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Fresh From the Garden Green Rice

Green Rice
Arroz VerdeRecipe courtesy Tamara Belt

Serves: makes about 3 1/2 cups

Arroz VerdeRecipe courtesy Tamara Belt" alt="Green Rice
Arroz VerdeRecipe courtesy Tamara Belt" />


For the rice:

3 cups water

1/2 cup coarsely chopped white onion

1 garlic clove, coarsely chopped

Kosher or coarse sea salt, to taste

1 1/2 tablespoons vegetable or olive oil

1 1/2 cups long grain white rice

1 whole serrano chile

For the green sauce:

3 cups packed baby spinach, washed and drained

1 jalapeño chile, coarsely chopped

1/3 cup chopped fresh basil or chopped cilantro (or both)

3 garlic cloves

Kosher or coarse sea salt, to taste

To Prepare

For the rice: Combine the water, onion, garlic and salt in a blender and puree until smooth.

Heat the oil in a medium saucepan over medium heat.

Add the rice and cook, stirring constantly, until it is translucent. (There should be an occasional crackle and sizzle, but don’t let your rice color and pop. This means you should lower the heat.)

Pour in the onion/garlic puree and add the whole chile. Bring to a boil, reduce heat and simmer for about 20 minutes until all the liquid is absorbed and the rice is cooked though.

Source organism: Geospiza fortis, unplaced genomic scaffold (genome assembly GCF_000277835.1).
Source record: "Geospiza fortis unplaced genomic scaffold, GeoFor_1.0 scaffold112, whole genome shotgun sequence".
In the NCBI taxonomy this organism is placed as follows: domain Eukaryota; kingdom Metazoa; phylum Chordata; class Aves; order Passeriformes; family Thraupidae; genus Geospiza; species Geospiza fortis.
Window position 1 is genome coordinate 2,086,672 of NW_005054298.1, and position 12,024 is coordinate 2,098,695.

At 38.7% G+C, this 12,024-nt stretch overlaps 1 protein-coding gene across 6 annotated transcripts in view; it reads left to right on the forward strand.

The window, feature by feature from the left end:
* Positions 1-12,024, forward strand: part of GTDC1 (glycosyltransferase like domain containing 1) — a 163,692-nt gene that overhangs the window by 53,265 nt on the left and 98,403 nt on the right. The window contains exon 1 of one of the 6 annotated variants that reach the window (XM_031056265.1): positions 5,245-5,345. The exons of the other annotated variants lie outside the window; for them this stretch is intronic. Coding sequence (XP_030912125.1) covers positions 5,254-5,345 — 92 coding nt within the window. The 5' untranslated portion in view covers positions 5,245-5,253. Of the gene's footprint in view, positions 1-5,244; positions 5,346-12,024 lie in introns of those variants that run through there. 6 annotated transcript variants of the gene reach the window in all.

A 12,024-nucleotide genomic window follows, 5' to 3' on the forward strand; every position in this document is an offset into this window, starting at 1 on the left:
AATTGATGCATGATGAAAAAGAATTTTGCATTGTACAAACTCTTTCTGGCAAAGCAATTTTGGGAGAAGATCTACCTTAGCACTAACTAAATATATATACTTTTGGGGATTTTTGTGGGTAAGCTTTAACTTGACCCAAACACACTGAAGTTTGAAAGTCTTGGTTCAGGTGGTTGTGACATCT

For the green sauce: In a large saucepan, put enough water to cover the bottom, approximately 1/4 cup, add the spinach and set over medium heat. Cover and let cook until the spinach is wilted, about 2-3 minutes, checking to make sure the spinach looks bright green. If it turns a deep green, it has cooked for too long.

Put the spinach and water into a blender and add cilantro or basil, jalapeño and garlic cloves. Puree until smooth.

When you are ready to serve the rice, pour the green sauce over the rice and mix thoroughly, so all grains are coated in the sauce.


September 9, 2011

Red pozole, or Pozole Rojo, Jalisco style, has been my favorite pozole of all time. It is bold and gorgeous in every possible way. I am so attached to it, we even served it at our wedding.

For decades now, I’ve refused to replace it with another… And then, I tried a unique green version, Pozole Verde, Guerrero style. It has not surpassed my Pozole Rojo, but it is attempting to tie with it at my table. And that is a lot to say.

Treasured all around Mexico, pozole has many variations, mainly green, red and white. Each distinct and beautiful, and coincidentally, represent the colors of the Mexican flag. Since September is the month of Mexican independence and The Day of El Grito is just around the corner, there is no excuse not to find an excuse to celebrate! And in my mental Mexican dictionary, pozole equals celebration.

Continue reading Pozole: Try It Green!

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